I spent the weekend painting three Forge World Leman Russ Demolishers. They use the treads from a standard Leman Russ, a Forge World four part resin body kit, and Kreig Demolisher turrets. I added some extra bits, such as track guards, trench rails, and the Tallarn tank commander. What's different with this project is I decided to weather the models.
Weathering is something I've avoided. You take a perfectly good vehicle that you've spent many hours painting, and you somehow make it look better by making it look worse. I used to be an auto detailing freak. I could talk your ear off about the various merits of microfiber towels. Companies use to send me samples in hopes I would talk about them. If you think I don't have a life now, you should have seen me then!
In any case, weathering seems like counter-intuitive black magic. The impetus to take on weathering was the general dislike I had for these vehicles once they were painted. The Forge World stuff screams to be weathered. It's big, simple, and less detailed than plastic kits. I was already unhappy with the paint job, what did I have to lose?
It turns out basic weathering is really simple. With the tanks below I performed four steps:
Step one was my usual washing of metallic bits. I used Badab Black wash to knock down the shiny metallic paint (also using a coat of Devlan Mud can give it a more rusty look). I also use the wash on tracks, after an undercoat of Tin Bitz and a dry brush of boltgun metal. That formula is mentioned in the old Imperial Guard codex. Some people recommend washing the entire tank. Although it might have been an interesting experiment, I didn't want these vehicles to look too different from my ten others.
Step two was to lightly drybrush the entire tank with bleached bone. If you do nothing else, do a quick drybrush. This made every rivet and panel pop. The Forge World parts suddenly came to life.
Step 3 was to create a little battle damage. There are many ways to do this, and I hope to learn more of them soon (the Citadel tank painting book comes out this week). The tutorial I used was online from The Painting Corps. The article discusses how to make simple battle damage using chaos black and boltgun metal. Just draw a mark in black and after it dries, fill it in with gunmetal, leaving a black outline. I envision the horizontal lines as being laser scorches, while I think of the circles as gunfire, like from an autocannon.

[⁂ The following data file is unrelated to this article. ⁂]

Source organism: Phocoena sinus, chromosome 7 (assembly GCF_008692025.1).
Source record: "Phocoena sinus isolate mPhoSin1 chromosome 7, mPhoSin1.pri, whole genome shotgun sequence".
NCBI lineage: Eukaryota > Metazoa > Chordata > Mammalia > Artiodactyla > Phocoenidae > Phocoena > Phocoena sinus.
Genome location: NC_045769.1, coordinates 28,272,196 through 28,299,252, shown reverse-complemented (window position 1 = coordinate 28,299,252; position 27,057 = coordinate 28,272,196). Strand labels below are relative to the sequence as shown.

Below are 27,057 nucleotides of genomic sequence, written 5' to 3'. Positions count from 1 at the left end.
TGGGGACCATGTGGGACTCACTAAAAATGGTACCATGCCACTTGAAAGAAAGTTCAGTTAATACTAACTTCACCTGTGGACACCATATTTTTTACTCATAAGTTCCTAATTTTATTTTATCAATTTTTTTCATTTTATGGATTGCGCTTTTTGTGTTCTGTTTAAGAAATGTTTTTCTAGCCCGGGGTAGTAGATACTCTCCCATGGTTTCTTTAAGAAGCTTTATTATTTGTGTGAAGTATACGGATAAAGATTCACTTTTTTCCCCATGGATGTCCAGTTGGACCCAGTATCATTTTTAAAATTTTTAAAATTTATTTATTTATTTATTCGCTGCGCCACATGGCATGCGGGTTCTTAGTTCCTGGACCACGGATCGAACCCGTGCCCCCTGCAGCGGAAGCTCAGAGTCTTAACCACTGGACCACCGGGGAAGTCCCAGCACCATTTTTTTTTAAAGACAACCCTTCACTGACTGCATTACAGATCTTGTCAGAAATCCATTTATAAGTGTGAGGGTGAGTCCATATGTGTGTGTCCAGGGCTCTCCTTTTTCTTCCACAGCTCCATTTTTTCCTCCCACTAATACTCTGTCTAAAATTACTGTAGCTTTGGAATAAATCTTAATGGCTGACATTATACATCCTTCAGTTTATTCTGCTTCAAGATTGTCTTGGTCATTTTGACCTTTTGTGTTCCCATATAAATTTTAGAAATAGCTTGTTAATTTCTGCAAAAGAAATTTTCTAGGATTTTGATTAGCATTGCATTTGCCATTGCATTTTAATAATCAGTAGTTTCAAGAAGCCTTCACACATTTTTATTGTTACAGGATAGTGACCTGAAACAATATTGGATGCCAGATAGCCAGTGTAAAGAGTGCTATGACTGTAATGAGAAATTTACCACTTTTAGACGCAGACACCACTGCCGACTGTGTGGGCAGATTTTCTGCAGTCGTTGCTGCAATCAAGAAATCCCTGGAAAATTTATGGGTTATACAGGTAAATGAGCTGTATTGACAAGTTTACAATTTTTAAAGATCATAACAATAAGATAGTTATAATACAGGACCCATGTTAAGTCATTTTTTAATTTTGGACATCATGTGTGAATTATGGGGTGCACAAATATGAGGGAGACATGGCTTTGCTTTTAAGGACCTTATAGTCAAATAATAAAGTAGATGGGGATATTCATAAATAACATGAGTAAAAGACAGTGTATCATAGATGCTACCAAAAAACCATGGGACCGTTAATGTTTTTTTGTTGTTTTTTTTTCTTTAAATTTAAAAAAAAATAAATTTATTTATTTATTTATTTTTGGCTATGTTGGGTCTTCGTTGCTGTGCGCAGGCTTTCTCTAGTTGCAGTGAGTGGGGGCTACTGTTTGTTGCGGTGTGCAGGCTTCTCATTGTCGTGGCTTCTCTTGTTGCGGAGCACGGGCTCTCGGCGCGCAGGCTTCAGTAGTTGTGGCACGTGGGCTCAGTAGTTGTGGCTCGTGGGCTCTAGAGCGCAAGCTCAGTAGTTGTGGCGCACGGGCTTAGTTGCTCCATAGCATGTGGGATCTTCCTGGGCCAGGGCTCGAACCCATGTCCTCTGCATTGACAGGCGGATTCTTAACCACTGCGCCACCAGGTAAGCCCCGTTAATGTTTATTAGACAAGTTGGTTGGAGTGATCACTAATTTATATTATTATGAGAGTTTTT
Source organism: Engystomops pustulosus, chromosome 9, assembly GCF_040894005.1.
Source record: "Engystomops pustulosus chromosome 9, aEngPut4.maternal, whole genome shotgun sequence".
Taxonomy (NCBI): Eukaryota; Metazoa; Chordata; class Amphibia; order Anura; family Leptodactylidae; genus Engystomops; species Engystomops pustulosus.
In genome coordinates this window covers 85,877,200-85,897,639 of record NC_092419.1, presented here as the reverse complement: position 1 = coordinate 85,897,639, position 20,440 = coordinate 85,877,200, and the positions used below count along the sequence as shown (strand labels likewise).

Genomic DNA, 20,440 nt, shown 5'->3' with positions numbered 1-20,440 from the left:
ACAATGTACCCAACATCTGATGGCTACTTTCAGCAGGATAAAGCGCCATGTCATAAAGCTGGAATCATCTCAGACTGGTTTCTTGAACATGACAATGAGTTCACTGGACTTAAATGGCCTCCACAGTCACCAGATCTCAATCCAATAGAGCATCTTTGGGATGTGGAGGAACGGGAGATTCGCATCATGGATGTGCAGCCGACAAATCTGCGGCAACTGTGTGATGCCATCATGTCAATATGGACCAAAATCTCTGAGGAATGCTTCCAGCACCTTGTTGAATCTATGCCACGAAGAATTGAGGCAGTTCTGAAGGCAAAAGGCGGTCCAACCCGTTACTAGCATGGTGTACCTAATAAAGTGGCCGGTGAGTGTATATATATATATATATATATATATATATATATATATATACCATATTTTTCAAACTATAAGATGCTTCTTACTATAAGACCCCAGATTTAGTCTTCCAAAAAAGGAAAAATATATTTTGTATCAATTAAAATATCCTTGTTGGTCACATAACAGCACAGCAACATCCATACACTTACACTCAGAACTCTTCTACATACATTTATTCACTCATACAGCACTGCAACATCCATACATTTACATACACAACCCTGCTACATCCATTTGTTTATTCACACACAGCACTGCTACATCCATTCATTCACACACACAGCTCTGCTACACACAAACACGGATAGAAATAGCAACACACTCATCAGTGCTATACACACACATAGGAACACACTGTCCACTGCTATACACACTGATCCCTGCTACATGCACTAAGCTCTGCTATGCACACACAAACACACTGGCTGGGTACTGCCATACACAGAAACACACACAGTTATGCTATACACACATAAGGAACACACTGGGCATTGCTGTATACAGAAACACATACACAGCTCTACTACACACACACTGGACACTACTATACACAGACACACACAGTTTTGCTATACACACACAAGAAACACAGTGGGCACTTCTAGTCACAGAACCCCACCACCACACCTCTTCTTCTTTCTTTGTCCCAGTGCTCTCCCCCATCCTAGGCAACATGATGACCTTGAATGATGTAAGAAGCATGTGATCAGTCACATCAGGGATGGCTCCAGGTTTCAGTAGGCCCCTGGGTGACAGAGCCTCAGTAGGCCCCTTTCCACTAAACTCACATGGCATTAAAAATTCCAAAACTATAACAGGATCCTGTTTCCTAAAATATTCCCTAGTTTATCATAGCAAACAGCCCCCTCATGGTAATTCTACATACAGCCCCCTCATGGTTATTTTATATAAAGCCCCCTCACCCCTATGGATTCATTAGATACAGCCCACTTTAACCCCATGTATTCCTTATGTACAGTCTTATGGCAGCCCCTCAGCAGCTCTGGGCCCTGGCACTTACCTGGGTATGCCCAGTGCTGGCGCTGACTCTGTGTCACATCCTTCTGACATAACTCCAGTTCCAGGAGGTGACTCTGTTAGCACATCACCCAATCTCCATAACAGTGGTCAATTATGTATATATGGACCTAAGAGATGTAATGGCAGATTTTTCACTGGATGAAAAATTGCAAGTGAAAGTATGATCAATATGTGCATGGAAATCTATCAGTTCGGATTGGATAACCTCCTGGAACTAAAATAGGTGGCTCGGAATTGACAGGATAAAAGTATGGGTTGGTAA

Step 4 involved some black magic. A few years ago a customer brought me a little box of weathering compound. It sat in the bottom of my paint box until I discovered it a few weeks ago and noticed that it had an excellent brick colored medium, perfect for my red desert Tallarn. The stuff is called Weather System by Bragdon Enterprises and I'm now a fan. We don't sell it at the store, so you'll need to order it direct.
It's unclear exactly what this stuff is; some kind of finely ground minerals. It's what you get when an art major dabbles in geology, Bragdon's background. It is not chalk, so you don't get the problems you may have heard about with weathering compounds, such as being prone to fingerprints or rubbing off. It has some sort of self-adhesive system that works great. You brush it on in layers, like a wash, and what adheres, stays put. What doesn't adhere falls off onto your work surface and is easily re-used. What it does not like is spray varnish, which tends to break it down. Anyway, as you can see here, it provided me excellent weathering effects on the tracks and sides.
Where would I go from here? I would like to learn the best way to add rust effects. I want to make more battle damage and crash damage. Next time I may use a pin vice or dremel to make bullet holes before painting to create interesting effects.